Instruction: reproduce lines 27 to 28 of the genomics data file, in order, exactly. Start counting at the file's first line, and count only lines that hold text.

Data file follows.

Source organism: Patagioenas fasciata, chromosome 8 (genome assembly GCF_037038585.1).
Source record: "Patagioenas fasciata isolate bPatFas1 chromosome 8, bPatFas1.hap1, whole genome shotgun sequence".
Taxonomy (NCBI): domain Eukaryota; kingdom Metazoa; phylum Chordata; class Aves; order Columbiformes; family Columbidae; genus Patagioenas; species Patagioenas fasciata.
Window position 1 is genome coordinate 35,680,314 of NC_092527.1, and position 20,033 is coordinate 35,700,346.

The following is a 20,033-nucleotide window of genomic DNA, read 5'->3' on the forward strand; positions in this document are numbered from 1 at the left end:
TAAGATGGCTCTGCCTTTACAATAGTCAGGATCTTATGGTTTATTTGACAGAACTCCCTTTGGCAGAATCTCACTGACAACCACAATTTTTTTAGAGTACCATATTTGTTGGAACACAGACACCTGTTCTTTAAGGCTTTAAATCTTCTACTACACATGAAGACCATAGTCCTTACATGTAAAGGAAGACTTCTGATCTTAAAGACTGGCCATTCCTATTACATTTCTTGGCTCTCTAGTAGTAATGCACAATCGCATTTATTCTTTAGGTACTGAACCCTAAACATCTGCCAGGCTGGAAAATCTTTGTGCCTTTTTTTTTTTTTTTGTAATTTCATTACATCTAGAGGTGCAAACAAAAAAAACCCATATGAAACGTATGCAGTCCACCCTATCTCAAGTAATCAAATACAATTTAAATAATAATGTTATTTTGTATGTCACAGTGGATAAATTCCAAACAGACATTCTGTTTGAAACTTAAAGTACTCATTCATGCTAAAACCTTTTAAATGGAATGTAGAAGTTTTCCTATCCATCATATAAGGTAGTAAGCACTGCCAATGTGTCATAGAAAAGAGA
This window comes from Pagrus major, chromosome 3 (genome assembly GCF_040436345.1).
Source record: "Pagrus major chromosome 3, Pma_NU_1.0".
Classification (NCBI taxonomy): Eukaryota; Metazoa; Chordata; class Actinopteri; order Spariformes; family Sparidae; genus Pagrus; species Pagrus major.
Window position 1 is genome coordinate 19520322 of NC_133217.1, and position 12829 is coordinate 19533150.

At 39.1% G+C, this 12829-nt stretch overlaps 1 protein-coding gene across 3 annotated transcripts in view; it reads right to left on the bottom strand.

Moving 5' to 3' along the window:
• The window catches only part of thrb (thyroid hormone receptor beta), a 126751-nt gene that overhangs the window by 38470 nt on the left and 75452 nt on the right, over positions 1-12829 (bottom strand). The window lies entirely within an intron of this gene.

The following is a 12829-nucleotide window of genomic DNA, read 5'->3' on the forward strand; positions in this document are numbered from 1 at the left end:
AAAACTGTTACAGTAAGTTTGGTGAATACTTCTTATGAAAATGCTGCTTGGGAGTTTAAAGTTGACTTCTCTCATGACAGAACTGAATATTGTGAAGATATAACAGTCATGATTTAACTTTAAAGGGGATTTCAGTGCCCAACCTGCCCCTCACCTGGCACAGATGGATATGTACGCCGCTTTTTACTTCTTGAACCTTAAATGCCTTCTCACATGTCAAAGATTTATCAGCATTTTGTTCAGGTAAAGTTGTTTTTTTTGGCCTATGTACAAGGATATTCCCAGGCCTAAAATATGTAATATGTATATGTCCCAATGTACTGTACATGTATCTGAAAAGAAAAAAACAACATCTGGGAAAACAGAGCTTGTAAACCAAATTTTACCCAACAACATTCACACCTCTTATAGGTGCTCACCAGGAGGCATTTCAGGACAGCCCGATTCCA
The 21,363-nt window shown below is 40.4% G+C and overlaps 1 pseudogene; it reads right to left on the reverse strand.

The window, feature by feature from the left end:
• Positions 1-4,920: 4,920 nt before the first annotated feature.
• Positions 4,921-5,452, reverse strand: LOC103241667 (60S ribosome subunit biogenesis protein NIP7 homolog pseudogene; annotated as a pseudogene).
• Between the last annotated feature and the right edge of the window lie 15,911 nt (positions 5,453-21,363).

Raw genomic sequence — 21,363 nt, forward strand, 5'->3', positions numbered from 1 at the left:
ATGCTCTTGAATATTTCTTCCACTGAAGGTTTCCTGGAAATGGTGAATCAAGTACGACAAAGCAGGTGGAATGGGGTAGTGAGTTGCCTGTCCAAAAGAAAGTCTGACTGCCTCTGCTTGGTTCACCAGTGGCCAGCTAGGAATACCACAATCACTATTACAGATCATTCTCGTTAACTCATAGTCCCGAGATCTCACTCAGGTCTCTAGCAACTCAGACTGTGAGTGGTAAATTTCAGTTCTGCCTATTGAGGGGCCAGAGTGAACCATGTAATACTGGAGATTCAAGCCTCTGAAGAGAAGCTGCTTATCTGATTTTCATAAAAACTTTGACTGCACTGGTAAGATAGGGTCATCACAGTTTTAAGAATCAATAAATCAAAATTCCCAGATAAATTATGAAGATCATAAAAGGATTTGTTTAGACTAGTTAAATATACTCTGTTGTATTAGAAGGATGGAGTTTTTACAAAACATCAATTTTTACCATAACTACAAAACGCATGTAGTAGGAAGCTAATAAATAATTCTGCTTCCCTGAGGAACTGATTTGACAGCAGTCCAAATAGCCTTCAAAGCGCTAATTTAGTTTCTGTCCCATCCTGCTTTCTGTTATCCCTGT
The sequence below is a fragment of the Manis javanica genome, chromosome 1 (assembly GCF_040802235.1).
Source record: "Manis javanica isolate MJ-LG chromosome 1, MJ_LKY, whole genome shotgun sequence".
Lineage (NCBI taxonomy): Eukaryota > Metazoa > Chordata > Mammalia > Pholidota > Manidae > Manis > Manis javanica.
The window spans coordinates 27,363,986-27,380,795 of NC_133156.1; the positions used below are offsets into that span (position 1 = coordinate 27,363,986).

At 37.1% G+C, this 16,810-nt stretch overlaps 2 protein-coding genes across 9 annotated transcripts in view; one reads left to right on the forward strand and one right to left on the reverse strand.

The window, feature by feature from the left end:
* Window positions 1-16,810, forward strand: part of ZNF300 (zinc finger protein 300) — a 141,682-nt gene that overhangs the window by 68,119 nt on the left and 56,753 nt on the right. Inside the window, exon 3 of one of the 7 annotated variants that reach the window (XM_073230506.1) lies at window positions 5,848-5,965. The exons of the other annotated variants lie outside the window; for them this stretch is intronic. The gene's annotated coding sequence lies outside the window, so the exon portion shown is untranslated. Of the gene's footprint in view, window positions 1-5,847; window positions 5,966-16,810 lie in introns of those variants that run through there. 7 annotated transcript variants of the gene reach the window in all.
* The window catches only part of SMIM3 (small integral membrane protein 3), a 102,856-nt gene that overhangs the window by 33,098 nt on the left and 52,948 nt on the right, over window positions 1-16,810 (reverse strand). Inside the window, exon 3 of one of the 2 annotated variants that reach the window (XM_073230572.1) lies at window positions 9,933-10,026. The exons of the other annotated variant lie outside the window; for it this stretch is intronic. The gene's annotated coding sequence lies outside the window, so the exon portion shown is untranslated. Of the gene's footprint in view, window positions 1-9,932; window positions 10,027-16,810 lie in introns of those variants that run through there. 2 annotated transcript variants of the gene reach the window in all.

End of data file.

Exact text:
At 37.1% G+C, this 16,810-nt stretch overlaps 2 protein-coding genes across 9 annotated transcripts in view; one reads left to right on the forward strand and one right to left on the reverse strand.

The window, feature by feature from the left end: